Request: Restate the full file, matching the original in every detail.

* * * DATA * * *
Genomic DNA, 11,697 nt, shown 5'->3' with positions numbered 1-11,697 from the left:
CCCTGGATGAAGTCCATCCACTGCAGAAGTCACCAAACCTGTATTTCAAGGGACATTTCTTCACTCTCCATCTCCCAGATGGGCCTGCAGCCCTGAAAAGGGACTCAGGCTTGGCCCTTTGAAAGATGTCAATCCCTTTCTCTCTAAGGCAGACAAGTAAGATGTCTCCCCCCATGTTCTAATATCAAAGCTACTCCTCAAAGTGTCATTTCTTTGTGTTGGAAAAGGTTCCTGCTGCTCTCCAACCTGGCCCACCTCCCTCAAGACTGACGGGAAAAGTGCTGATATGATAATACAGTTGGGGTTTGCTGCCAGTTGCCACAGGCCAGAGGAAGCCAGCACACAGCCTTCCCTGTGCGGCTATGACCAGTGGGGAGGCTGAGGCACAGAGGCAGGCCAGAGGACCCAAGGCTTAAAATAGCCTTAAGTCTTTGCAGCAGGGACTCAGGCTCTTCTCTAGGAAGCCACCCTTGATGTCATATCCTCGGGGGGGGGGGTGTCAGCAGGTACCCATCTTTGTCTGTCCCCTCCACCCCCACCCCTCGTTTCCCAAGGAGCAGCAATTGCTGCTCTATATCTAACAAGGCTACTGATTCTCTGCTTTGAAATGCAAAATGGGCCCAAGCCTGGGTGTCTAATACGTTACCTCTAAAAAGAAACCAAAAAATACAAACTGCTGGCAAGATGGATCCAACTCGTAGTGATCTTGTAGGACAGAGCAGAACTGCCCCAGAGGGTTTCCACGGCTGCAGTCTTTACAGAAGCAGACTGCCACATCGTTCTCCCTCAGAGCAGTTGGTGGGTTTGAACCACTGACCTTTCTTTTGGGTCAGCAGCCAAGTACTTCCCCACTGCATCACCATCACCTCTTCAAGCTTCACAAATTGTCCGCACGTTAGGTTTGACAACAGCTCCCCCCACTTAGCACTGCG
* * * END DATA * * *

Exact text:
Genomic DNA, 11,697 nt, shown 5'->3' with positions numbered 1-11,697 from the left:
CCCTGGATGAAGTCCATCCACTGCAGAAGTCACCAAACCTGTATTTCAAGGGACATTTCTTCACTCTCCATCTCCCAGATGGGCCTGCAGCCCTGAAAAGGGACTCAGGCTTGGCCCTTTGAAAGATGTCAATCCCTTTCTCTCTAAGGCAGACAAGTAAGATGTCTCCCCCCATGTTCTAATATCAAAGCTACTCCTCAAAGTGTCATTTCTTTGTGTTGGAAAAGGTTCCTGCTGCTCTCCAACCTGGCCCACCTCCCTCAAGACTGACGGGAAAAGTGCTGATATGATAATACAGTTGGGGTTTGCTGCCAGTTGCCACAGGCCAGAGGAAGCCAGCACACAGCCTTCCCTGTGCGGCTATGACCAGTGGGGAGGCTGAGGCACAGAGGCAGGCCAGAGGACCCAAGGCTTAAAATAGCCTTAAGTCTTTGCAGCAGGGACTCAGGCTCTTCTCTAGGAAGCCACCCTTGATGTCATATCCTCGGGGGGGGGGGTGTCAGCAGGTACCCATCTTTGTCTGTCCCCTCCACCCCCACCCCTCGTTTCCCAAGGAGCAGCAATTGCTGCTCTATATCTAACAAGGCTACTGATTCTCTGCTTTGAAATGCAAAATGGGCCCAAGCCTGGGTGTCTAATACGTTACCTCTAAAAAGAAACCAAAAAATACAAACTGCTGGCAAGATGGATCCAACTCGTAGTGATCTTGTAGGACAGAGCAGAACTGCCCCAGAGGGTTTCCACGGCTGCAGTCTTTACAGAAGCAGACTGCCACATCGTTCTCCCTCAGAGCAGTTGGTGGGTTTGAACCACTGACCTTTCTTTTGGGTCAGCAGCCAAGTACTTCCCCACTGCATCACCATCACCTCTTCAAGCTTCACAAATTGTCCGCACGTTAGGTTTGACAACAGCTCCCCCCACTTAGCACTGCG